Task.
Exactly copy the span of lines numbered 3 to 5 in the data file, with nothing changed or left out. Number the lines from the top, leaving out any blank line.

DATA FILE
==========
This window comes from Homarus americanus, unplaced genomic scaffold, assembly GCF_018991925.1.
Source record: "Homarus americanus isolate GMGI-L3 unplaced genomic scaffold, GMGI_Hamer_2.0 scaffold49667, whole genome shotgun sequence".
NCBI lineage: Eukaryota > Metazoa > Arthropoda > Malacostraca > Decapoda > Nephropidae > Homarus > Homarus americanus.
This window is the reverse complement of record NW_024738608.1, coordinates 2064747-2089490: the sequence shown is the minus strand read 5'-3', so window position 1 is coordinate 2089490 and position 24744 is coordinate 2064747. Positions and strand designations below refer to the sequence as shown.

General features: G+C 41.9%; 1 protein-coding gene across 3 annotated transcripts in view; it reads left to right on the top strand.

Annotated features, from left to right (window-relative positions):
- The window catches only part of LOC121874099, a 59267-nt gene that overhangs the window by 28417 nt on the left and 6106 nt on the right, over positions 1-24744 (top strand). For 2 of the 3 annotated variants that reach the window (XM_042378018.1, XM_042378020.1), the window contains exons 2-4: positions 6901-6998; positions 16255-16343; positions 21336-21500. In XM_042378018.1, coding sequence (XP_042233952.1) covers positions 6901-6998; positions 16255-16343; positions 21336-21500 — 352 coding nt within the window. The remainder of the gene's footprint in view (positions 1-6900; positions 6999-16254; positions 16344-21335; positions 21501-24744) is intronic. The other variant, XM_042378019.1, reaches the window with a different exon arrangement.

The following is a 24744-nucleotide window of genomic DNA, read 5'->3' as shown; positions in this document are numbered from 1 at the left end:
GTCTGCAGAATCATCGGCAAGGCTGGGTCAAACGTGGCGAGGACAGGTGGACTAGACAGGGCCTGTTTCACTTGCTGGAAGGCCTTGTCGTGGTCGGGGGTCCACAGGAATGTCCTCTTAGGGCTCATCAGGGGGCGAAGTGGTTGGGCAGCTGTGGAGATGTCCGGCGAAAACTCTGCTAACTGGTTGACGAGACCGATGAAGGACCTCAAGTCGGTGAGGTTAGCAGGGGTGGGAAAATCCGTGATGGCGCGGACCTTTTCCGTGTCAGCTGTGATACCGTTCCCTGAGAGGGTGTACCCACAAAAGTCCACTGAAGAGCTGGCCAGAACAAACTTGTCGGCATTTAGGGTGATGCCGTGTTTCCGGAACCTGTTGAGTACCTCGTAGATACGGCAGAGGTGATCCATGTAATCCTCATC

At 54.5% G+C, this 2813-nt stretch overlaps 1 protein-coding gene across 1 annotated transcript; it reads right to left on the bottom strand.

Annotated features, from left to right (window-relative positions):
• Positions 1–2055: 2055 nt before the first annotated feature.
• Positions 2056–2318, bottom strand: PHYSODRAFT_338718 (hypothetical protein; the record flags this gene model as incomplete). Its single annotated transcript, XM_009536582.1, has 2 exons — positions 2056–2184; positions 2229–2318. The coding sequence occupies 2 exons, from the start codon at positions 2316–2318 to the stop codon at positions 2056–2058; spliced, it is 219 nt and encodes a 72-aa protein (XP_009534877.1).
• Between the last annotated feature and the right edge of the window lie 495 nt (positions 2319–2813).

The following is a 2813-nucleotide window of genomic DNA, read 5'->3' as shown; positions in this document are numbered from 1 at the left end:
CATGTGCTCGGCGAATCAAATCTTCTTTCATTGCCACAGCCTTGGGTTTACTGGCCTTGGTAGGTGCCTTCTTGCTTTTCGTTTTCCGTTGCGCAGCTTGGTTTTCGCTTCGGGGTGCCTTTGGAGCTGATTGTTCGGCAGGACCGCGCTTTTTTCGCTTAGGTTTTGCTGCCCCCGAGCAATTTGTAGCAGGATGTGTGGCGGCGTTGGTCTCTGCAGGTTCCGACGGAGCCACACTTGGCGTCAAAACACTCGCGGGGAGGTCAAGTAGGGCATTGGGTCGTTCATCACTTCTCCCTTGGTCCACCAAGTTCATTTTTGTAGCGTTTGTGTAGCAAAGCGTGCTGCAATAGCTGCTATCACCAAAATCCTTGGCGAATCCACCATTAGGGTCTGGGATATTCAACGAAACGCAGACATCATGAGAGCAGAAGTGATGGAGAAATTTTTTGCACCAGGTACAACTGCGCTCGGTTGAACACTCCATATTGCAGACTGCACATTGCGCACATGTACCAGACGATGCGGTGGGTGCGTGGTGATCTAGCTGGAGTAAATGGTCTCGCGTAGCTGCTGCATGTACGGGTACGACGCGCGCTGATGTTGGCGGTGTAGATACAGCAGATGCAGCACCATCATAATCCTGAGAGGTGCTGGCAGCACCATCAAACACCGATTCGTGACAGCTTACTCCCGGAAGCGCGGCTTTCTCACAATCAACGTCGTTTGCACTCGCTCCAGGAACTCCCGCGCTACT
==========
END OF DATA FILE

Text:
NCBI lineage: Eukaryota > Metazoa > Arthropoda > Malacostraca > Decapoda > Nephropidae > Homarus > Homarus americanus.
This window is the reverse complement of record NW_024738608.1, coordinates 2064747-2089490: the sequence shown is the minus strand read 5'-3', so window position 1 is coordinate 2089490 and position 24744 is coordinate 2064747. Positions and strand designations below refer to the sequence as shown.

General features: G+C 41.9%; 1 protein-coding gene across 3 annotated transcripts in view; it reads left to right on the top strand.